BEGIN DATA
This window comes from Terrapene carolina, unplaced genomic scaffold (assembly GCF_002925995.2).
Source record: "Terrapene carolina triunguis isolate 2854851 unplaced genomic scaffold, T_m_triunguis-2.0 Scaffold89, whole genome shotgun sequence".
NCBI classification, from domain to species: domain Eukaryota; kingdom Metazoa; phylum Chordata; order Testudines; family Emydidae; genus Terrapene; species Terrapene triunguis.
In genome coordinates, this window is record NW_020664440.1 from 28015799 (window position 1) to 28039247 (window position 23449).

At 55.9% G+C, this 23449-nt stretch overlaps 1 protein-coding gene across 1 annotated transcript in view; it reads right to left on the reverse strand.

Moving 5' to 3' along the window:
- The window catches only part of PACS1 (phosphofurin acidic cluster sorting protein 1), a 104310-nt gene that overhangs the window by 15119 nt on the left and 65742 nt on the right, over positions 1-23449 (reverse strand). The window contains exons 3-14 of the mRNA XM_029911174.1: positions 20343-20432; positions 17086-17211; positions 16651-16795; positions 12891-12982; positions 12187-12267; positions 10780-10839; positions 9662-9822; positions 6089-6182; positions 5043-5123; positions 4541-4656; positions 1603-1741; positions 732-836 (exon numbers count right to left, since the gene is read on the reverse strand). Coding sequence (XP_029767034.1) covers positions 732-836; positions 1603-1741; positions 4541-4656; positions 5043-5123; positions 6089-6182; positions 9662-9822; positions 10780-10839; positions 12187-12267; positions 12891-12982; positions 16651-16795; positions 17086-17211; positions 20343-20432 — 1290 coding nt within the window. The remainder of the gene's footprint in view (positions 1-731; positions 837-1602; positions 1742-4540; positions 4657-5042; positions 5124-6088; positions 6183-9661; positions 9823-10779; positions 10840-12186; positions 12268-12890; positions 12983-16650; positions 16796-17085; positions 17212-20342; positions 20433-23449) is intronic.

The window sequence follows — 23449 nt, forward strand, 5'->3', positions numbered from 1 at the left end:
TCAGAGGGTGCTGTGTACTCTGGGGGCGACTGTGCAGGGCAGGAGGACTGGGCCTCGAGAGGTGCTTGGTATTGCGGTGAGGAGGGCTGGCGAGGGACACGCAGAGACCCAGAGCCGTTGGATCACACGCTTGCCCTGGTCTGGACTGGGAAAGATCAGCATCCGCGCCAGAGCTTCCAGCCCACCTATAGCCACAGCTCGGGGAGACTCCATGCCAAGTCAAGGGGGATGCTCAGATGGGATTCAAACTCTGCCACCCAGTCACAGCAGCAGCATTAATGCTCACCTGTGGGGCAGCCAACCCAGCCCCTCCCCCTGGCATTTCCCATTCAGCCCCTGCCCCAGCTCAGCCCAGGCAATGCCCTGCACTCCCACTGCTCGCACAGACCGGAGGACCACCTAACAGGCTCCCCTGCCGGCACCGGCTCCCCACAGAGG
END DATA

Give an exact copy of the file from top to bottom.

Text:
This window comes from Terrapene carolina, unplaced genomic scaffold (assembly GCF_002925995.2).
Source record: "Terrapene carolina triunguis isolate 2854851 unplaced genomic scaffold, T_m_triunguis-2.0 Scaffold89, whole genome shotgun sequence".
NCBI classification, from domain to species: domain Eukaryota; kingdom Metazoa; phylum Chordata; order Testudines; family Emydidae; genus Terrapene; species Terrapene triunguis.
In genome coordinates, this window is record NW_020664440.1 from 28015799 (window position 1) to 28039247 (window position 23449).

At 55.9% G+C, this 23449-nt stretch overlaps 1 protein-coding gene across 1 annotated transcript in view; it reads right to left on the reverse strand.

Moving 5' to 3' along the window:
- The window catches only part of PACS1 (phosphofurin acidic cluster sorting protein 1), a 104310-nt gene that overhangs the window by 15119 nt on the left and 65742 nt on the right, over positions 1-23449 (reverse strand). The window contains exons 3-14 of the mRNA XM_029911174.1: positions 20343-20432; positions 17086-17211; positions 16651-16795; positions 12891-12982; positions 12187-12267; positions 10780-10839; positions 9662-9822; positions 6089-6182; positions 5043-5123; positions 4541-4656; positions 1603-1741; positions 732-836 (exon numbers count right to left, since the gene is read on the reverse strand). Coding sequence (XP_029767034.1) covers positions 732-836; positions 1603-1741; positions 4541-4656; positions 5043-5123; positions 6089-6182; positions 9662-9822; positions 10780-10839; positions 12187-12267; positions 12891-12982; positions 16651-16795; positions 17086-17211; positions 20343-20432 — 1290 coding nt within the window. The remainder of the gene's footprint in view (positions 1-731; positions 837-1602; positions 1742-4540; positions 4657-5042; positions 5124-6088; positions 6183-9661; positions 9823-10779; positions 10840-12186; positions 12268-12890; positions 12983-16650; positions 16796-17085; positions 17212-20342; positions 20433-23449) is intronic.

The window sequence follows — 23449 nt, forward strand, 5'->3', positions numbered from 1 at the left end:
TCAGAGGGTGCTGTGTACTCTGGGGGCGACTGTGCAGGGCAGGAGGACTGGGCCTCGAGAGGTGCTTGGTATTGCGGTGAGGAGGGCTGGCGAGGGACACGCAGAGACCCAGAGCCGTTGGATCACACGCTTGCCCTGGTCTGGACTGGGAAAGATCAGCATCCGCGCCAGAGCTTCCAGCCCACCTATAGCCACAGCTCGGGGAGACTCCATGCCAAGTCAAGGGGGATGCTCAGATGGGATTCAAACTCTGCCACCCAGTCACAGCAGCAGCATTAATGCTCACCTGTGGGGCAGCCAACCCAGCCCCTCCCCCTGGCATTTCCCATTCAGCCCCTGCCCCAGCTCAGCCCAGGCAATGCCCTGCACTCCCACTGCTCGCACAGACCGGAGGACCACCTAACAGGCTCCCCTGCCGGCACCGGCTCCCCACAGAGG